Tuesday, December 6, 2011

It's never too soon to start your Christmas shopping!

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Santa Baby

by Calista Flockhart (not Britney Spears

TIZZ the Season to be Spending...

As much as we all are in denial about it, Christmas is less than three weeks away. With the Festive Season as those who are politically correct call it, rapidly drawing nigh, panicked thoughts of shopping addle our minds. Buying gifts for the grownups on your list generally isn't a chore  if you've been listening, there have been plenty of hints. 
But what do you buy for the kids? Last year's hot item is now "soooo 2010!" Do you have any clue what your kids really want this Yuletide Season? Not very likely. So today, I'm playing Santa's little helper, giving you a list of the must-have-toys for 2011. Take a deep breath and dig deep into your wallets!

‘Pooping’ plastic dog tops must-have Christmas toy list

By Jordan Chittley
Many children's toys over the years have allowed them to act more like adults by doing chores like vacuuming, mowing the lawn, driving and baking.
But the one that tops this year's must-have list seems to take pretending to be an adult to a whole other level.
The UK Toy Retailers Association has chosen a dachshund that farts and defecates called Doggie Doo by Goliath Games as the top "dream toy" children will want this Christmas. Players win by doing what most dog owners dread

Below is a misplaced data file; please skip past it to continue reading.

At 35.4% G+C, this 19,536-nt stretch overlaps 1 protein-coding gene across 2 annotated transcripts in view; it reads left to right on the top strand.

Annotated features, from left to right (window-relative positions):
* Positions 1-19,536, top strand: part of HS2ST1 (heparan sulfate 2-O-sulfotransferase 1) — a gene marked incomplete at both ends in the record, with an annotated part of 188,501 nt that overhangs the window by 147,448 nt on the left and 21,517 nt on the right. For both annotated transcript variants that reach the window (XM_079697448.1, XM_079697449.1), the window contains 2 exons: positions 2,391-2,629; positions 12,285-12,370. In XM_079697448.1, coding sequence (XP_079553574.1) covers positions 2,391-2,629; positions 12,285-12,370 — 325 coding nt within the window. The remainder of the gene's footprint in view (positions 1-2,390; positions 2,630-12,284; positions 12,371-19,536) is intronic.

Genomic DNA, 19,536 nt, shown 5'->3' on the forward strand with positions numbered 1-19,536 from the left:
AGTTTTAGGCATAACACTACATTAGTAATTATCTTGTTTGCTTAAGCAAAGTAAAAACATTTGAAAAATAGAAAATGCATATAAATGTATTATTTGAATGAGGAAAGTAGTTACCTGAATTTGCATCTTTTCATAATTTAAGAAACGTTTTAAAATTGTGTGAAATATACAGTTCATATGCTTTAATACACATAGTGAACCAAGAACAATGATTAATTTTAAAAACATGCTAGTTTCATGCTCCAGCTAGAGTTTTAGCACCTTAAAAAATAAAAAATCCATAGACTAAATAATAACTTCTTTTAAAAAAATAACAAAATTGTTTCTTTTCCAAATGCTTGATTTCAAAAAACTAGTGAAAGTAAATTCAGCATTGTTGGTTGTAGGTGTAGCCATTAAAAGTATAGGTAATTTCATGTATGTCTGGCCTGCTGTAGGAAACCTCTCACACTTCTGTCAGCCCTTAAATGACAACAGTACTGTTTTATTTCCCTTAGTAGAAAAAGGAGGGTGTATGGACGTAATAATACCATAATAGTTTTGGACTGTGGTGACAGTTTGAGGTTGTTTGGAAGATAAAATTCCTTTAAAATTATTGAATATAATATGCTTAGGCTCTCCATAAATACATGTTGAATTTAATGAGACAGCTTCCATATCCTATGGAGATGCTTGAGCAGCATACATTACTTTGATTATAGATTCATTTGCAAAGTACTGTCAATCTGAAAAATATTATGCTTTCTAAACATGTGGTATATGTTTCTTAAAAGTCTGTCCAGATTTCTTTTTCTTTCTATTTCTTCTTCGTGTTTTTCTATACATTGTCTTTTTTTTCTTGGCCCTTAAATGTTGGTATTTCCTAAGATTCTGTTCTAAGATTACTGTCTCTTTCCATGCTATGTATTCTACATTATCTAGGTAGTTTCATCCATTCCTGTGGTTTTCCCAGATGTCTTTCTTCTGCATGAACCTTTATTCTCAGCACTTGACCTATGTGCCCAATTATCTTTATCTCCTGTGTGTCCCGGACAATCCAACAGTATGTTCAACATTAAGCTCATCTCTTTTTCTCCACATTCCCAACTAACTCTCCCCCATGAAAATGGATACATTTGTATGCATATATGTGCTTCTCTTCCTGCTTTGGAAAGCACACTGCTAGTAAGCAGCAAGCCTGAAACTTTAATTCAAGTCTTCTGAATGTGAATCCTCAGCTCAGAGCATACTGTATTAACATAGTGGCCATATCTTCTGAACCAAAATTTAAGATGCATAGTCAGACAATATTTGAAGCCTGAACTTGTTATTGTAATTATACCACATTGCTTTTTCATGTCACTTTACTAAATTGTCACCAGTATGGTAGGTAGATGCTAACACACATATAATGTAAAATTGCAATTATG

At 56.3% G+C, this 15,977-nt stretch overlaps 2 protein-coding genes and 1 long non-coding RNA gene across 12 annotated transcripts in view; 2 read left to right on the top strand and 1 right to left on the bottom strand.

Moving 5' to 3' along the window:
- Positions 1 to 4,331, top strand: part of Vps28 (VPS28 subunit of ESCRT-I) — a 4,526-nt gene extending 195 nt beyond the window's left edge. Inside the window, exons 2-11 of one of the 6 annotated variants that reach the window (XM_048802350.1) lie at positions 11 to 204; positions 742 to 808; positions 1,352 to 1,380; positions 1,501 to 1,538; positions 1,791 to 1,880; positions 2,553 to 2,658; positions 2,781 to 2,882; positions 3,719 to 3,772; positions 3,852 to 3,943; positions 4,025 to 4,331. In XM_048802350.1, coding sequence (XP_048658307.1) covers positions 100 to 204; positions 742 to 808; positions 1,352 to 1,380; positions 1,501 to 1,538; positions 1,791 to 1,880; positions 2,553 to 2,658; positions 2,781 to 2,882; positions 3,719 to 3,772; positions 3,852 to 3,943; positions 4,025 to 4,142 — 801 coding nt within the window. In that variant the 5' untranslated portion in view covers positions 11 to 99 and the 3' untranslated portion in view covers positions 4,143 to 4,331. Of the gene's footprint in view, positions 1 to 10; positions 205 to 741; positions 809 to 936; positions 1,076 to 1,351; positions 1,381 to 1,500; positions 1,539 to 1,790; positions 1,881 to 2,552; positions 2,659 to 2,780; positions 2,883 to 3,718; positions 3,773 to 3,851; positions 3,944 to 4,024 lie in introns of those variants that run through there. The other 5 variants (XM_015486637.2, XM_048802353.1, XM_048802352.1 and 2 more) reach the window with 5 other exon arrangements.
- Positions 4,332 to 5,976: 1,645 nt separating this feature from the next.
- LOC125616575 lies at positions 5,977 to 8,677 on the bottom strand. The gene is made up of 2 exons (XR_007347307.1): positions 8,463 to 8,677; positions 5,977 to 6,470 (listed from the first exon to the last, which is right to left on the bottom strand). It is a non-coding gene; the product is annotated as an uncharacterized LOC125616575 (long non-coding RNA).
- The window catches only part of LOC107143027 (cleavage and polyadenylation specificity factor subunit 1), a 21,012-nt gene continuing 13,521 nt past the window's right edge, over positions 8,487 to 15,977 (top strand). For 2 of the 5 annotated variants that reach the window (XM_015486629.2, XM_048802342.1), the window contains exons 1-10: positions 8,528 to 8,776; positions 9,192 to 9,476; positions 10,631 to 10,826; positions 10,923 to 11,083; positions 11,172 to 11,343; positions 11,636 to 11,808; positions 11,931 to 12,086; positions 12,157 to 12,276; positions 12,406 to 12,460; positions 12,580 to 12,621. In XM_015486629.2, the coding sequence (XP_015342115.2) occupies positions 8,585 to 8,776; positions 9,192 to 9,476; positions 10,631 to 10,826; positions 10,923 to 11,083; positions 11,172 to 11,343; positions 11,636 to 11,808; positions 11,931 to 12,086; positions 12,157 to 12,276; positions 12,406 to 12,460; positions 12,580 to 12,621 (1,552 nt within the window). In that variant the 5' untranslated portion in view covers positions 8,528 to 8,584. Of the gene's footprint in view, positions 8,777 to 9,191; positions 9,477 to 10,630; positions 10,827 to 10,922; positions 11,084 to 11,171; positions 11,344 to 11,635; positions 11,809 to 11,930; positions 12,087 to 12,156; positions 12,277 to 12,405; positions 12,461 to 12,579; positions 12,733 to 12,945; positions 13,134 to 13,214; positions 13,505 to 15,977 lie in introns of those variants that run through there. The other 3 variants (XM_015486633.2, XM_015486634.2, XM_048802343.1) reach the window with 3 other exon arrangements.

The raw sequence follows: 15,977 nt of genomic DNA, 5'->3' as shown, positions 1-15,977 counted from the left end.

picking up poop.
"I like it, it's funny," says Freddie, an 11-year-old who headed straight for it at the official preview, to the Guardian. "I'd like to get it for Christmas."
Freddie and his friend Harry were soon joined by other boys around their ages who were all laughing at the poo sounds. The Guardian reports that Harry's mom was not impressed.
"I think it does appeal to the younger boys because of the fascination with anything poo-related," says Harry's mom to the Guardian. "We certainly won't be buying it for Christmas though."
Two to four players roll dice and feed the dog. Players work the food through the dog with a pump and the object is to be the first to pick up after the dog three times.

See the TV commercial here

It retails for $25 to $30 (R200 — R240) at Wal-Mart and Toys "R" Us and can be purchased online at PetMyWeiner.com.
Doggie Doo beat out 70 other toys including two interactive tablets that resemble Apple's iPad and are aimed at children between four and nine years old.
Also making the list of 12 this year were more familiar toys such as Fireman Sam, Lets Rock Elmo and Nerf Vortex Nitron Blaster.
Last year's top dream toy was City Airport by Lego.
While Doggie Doo may seem gross, it is helping to raise a generation of responsible pet owners. Future pet owners who won't take the issue of not picking up after a dog sitting down.